My time working with Episerver CMS has come to an end. I'm moving on. I wanted to write a final part about this makeshift API. I did do more work on it since the last post, spurred on by requirements at work. This is it from me about epi.
In part 1, I briefly explained how I came to work on writing an API for an Episerver CMS by exploiting the front-end framework on the web interface. As a developer, with a finite life-span, I jumped straight to the part that I needed for the job. I had intended to go back to the beginning and map all the functionality. Unfortunately I haven't had very much time to spend on this. Together with an amount of uncertainty of my future with Episerver, I'm shelving this. My day job is with Episerver and it's always possible that this API will get reignited by some requirements later.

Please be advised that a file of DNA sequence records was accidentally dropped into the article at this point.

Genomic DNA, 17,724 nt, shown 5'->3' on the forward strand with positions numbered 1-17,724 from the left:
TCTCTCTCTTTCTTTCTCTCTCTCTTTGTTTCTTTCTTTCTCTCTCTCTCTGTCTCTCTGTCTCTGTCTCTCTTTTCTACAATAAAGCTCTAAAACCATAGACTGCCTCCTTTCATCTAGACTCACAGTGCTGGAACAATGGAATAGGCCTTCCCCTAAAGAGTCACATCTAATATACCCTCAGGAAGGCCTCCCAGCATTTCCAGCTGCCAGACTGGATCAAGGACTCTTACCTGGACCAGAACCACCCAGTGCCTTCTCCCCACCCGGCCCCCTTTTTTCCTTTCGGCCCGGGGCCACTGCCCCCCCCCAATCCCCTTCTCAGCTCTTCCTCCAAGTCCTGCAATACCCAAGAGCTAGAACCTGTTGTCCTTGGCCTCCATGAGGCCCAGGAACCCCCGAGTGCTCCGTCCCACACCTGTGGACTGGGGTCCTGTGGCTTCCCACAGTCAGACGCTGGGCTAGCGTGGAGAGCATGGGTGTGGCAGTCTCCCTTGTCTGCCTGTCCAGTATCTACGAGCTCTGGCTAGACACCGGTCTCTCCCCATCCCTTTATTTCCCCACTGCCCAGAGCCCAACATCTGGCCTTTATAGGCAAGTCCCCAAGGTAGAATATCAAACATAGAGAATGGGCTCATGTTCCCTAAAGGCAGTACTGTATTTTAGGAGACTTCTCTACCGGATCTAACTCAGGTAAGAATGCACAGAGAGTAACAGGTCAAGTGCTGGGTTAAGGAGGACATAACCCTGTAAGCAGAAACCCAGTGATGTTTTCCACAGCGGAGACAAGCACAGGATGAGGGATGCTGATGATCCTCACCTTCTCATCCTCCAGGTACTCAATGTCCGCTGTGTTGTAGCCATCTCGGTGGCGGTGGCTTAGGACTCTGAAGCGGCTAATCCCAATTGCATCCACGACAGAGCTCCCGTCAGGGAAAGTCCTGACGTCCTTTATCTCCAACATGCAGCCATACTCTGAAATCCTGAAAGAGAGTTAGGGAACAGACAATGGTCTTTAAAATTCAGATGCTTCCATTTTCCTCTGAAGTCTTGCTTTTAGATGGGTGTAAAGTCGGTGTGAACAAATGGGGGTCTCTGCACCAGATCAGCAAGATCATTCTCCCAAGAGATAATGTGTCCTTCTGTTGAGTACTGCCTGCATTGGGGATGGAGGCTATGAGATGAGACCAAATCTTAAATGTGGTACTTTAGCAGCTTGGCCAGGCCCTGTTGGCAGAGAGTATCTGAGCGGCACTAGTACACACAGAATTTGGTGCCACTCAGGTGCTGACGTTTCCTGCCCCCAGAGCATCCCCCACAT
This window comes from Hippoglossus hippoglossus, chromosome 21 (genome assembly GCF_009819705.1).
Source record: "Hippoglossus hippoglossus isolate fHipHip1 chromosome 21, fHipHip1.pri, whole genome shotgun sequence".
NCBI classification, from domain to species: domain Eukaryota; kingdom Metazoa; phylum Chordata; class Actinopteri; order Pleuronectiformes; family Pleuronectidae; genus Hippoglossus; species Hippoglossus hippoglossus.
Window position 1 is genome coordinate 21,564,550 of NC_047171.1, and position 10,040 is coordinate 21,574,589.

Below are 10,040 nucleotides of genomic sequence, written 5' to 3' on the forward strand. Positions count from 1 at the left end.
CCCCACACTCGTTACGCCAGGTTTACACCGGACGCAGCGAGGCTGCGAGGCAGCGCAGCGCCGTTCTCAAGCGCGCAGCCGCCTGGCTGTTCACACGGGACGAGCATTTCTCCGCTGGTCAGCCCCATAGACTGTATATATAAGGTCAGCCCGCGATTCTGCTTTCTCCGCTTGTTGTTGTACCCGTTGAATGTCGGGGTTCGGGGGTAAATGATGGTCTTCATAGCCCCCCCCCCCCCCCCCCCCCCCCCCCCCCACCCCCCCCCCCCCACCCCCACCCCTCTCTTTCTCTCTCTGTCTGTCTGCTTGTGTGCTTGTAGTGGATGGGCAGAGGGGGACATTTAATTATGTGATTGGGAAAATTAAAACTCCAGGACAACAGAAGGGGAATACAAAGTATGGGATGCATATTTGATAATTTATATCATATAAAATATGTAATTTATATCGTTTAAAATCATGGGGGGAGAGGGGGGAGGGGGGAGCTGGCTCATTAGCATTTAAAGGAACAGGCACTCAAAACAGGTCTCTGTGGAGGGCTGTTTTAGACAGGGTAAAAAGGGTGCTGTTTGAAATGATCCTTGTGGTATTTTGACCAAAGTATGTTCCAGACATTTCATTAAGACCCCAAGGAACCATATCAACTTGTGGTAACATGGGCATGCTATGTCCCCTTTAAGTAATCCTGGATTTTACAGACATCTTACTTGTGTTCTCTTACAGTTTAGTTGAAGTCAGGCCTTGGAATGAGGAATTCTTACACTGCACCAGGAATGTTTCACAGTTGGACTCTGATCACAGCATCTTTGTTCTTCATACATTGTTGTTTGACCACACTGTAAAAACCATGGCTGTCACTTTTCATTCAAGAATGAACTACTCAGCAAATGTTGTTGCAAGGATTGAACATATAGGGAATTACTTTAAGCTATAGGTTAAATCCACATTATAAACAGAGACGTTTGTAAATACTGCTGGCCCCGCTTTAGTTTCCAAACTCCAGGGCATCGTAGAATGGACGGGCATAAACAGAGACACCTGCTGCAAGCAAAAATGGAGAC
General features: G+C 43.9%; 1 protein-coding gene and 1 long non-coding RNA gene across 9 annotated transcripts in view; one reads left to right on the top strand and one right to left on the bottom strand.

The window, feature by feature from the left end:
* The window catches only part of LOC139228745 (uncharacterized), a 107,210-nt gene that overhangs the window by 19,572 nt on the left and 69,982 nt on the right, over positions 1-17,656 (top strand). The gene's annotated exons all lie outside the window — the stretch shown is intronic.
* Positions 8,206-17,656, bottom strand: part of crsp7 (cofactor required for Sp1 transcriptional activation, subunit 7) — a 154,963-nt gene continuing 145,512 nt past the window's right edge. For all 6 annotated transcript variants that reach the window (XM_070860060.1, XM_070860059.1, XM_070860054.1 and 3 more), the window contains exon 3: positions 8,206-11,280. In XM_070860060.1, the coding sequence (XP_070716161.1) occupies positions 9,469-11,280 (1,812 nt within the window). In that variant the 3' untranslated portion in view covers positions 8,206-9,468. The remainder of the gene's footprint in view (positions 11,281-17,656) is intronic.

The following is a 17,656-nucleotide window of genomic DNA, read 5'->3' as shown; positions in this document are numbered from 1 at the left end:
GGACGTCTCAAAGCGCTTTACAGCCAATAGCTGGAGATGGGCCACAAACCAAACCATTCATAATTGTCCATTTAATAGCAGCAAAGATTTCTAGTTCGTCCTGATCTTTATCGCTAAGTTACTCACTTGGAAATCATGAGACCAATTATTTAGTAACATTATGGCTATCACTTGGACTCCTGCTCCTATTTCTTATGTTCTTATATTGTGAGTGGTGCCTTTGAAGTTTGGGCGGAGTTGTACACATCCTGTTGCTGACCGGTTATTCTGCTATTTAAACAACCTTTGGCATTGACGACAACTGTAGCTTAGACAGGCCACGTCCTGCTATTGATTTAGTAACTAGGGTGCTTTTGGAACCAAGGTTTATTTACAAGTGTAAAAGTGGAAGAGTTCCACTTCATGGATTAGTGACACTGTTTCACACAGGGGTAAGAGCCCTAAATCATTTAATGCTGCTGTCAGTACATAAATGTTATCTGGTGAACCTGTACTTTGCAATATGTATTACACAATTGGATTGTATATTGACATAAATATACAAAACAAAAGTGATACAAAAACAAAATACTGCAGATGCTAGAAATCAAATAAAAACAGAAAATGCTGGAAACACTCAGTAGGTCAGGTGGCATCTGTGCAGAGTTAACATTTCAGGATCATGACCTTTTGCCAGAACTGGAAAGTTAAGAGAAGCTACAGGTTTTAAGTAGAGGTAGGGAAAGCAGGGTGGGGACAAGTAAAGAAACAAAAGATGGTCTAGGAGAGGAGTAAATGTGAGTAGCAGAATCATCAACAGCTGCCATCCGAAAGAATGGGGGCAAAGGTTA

I hope this has been helpful to someone.
At the end of last year (between Christmas and New Years), I had the task of auditing all the pages in an installation of Episerver. The problem was that the Service API wasn't installed and the possibility of deploying code to the server was pretty slim. This got me thinking about the feasible solutions.
Do you need to take screenshots of numerous web pages? Yes? Then this article is for you. You can take screenshots of web pages programmatically using the WebBrowser class (System.Windows.Forms). Let's get straight to the code.
In this article I'm going to show the usage of the HttpWebRequest and HttpWebResponse classes and how you can use it to interact with websites. I'm going to be focusing on retrieving text responses (or the source code of a web pages) and not binary files. I'm also not going to be mentioning WebClient or HttpClient, they may be an article for another time. At the end of the article I'm sharing a helper class.